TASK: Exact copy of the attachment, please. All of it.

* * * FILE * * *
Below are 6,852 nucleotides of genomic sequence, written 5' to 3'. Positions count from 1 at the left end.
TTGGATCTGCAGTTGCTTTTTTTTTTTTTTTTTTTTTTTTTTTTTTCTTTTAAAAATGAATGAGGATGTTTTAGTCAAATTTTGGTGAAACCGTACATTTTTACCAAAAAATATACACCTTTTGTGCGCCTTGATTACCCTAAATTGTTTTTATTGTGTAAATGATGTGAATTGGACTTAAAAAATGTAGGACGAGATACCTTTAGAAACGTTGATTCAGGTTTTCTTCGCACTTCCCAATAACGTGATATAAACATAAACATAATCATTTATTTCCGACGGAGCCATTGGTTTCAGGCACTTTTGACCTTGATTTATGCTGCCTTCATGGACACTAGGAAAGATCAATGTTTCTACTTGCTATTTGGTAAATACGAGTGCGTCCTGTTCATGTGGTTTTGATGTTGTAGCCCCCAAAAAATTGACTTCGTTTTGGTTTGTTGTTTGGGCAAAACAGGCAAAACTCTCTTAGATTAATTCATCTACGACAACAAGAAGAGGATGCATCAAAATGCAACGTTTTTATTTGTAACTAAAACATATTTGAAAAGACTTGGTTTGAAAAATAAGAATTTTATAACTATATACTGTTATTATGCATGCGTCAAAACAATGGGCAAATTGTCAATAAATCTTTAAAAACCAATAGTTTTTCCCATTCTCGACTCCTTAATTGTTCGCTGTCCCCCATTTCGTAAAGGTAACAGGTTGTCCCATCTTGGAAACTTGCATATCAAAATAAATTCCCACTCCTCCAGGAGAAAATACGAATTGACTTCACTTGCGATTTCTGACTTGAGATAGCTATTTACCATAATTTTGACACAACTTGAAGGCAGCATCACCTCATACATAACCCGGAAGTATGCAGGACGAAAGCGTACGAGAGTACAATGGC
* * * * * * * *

Below are 6,852 nucleotides of genomic sequence, written 5' to 3'. Positions count from 1 at the left end.
TTGGATCTGCAGTTGCTTTTTTTTTTTTTTTTTTTTTTTTTTTTTTCTTTTAAAAATGAATGAGGATGTTTTAGTCAAATTTTGGTGAAACCGTACATTTTTACCAAAAAATATACACCTTTTGTGCGCCTTGATTACCCTAAATTGTTTTTATTGTGTAAATGATGTGAATTGGACTTAAAAAATGTAGGACGAGATACCTTTAGAAACGTTGATTCAGGTTTTCTTCGCACTTCCCAATAACGTGATATAAACATAAACATAATCATTTATTTCCGACGGAGCCATTGGTTTCAGGCACTTTTGACCTTGATTTATGCTGCCTTCATGGACACTAGGAAAGATCAATGTTTCTACTTGCTATTTGGTAAATACGAGTGCGTCCTGTTCATGTGGTTTTGATGTTGTAGCCCCCAAAAAATTGACTTCGTTTTGGTTTGTTGTTTGGGCAAAACAGGCAAAACTCTCTTAGATTAATTCATCTACGACAACAAGAAGAGGATGCATCAAAATGCAACGTTTTTATTTGTAACTAAAACATATTTGAAAAGACTTGGTTTGAAAAATAAGAATTTTATAACTATATACTGTTATTATGCATGCGTCAAAACAATGGGCAAATTGTCAATAAATCTTTAAAAACCAATAGTTTTTCCCATTCTCGACTCCTTAATTGTTCGCTGTCCCCCATTTCGTAAAGGTAACAGGTTGTCCCATCTTGGAAACTTGCATATCAAAATAAATTCCCACTCCTCCAGGAGAAAATACGAATTGACTTCACTTGCGATTTCTGACTTGAGATAGCTATTTACCATAATTTTGACACAACTTGAAGGCAGCATCACCTCATACATAACCCGGAAGTATGCAGGACGAAAGCGTACGAGAGTACAATGGC